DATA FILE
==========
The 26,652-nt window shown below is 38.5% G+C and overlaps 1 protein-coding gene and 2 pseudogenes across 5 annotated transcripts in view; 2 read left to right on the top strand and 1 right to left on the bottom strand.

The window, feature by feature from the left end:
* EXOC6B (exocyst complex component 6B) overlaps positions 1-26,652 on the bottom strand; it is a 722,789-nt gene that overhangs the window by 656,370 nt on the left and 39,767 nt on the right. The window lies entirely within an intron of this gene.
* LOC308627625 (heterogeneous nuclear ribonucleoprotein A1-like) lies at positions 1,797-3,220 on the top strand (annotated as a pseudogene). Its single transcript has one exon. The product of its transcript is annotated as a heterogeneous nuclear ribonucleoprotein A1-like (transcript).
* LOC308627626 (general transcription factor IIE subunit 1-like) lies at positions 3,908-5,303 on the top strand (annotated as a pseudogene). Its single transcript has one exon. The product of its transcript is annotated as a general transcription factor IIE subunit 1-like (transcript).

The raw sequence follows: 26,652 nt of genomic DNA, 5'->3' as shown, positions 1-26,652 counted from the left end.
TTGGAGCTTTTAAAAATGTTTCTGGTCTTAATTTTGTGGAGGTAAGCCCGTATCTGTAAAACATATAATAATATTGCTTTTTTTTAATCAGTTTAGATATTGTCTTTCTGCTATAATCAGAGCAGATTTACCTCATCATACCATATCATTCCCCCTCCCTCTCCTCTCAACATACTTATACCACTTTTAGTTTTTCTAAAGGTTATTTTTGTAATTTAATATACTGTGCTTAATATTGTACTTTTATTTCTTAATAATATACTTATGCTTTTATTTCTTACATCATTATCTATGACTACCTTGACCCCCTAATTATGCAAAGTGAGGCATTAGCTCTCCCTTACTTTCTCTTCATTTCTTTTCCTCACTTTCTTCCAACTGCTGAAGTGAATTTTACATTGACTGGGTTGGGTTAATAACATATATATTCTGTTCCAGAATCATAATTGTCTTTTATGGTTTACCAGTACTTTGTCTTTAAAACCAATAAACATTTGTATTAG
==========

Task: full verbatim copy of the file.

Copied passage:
The 26,652-nt window shown below is 38.5% G+C and overlaps 1 protein-coding gene and 2 pseudogenes across 5 annotated transcripts in view; 2 read left to right on the top strand and 1 right to left on the bottom strand.

The window, feature by feature from the left end:
* EXOC6B (exocyst complex component 6B) overlaps positions 1-26,652 on the bottom strand; it is a 722,789-nt gene that overhangs the window by 656,370 nt on the left and 39,767 nt on the right. The window lies entirely within an intron of this gene.
* LOC308627625 (heterogeneous nuclear ribonucleoprotein A1-like) lies at positions 1,797-3,220 on the top strand (annotated as a pseudogene). Its single transcript has one exon. The product of its transcript is annotated as a heterogeneous nuclear ribonucleoprotein A1-like (transcript).
* LOC308627626 (general transcription factor IIE subunit 1-like) lies at positions 3,908-5,303 on the top strand (annotated as a pseudogene). Its single transcript has one exon. The product of its transcript is annotated as a general transcription factor IIE subunit 1-like (transcript).

The raw sequence follows: 26,652 nt of genomic DNA, 5'->3' as shown, positions 1-26,652 counted from the left end.
TTGGAGCTTTTAAAAATGTTTCTGGTCTTAATTTTGTGGAGGTAAGCCCGTATCTGTAAAACATATAATAATATTGCTTTTTTTTAATCAGTTTAGATATTGTCTTTCTGCTATAATCAGAGCAGATTTACCTCATCATACCATATCATTCCCCCTCCCTCTCCTCTCAACATACTTATACCACTTTTAGTTTTTCTAAAGGTTATTTTTGTAATTTAATATACTGTGCTTAATATTGTACTTTTATTTCTTAATAATATACTTATGCTTTTATTTCTTACATCATTATCTATGACTACCTTGACCCCCTAATTATGCAAAGTGAGGCATTAGCTCTCCCTTACTTTCTCTTCATTTCTTTTCCTCACTTTCTTCCAACTGCTGAAGTGAATTTTACATTGACTGGGTTGGGTTAATAACATATATATTCTGTTCCAGAATCATAATTGTCTTTTATGGTTTACCAGTACTTTGTCTTTAAAACCAATAAACATTTGTATTAG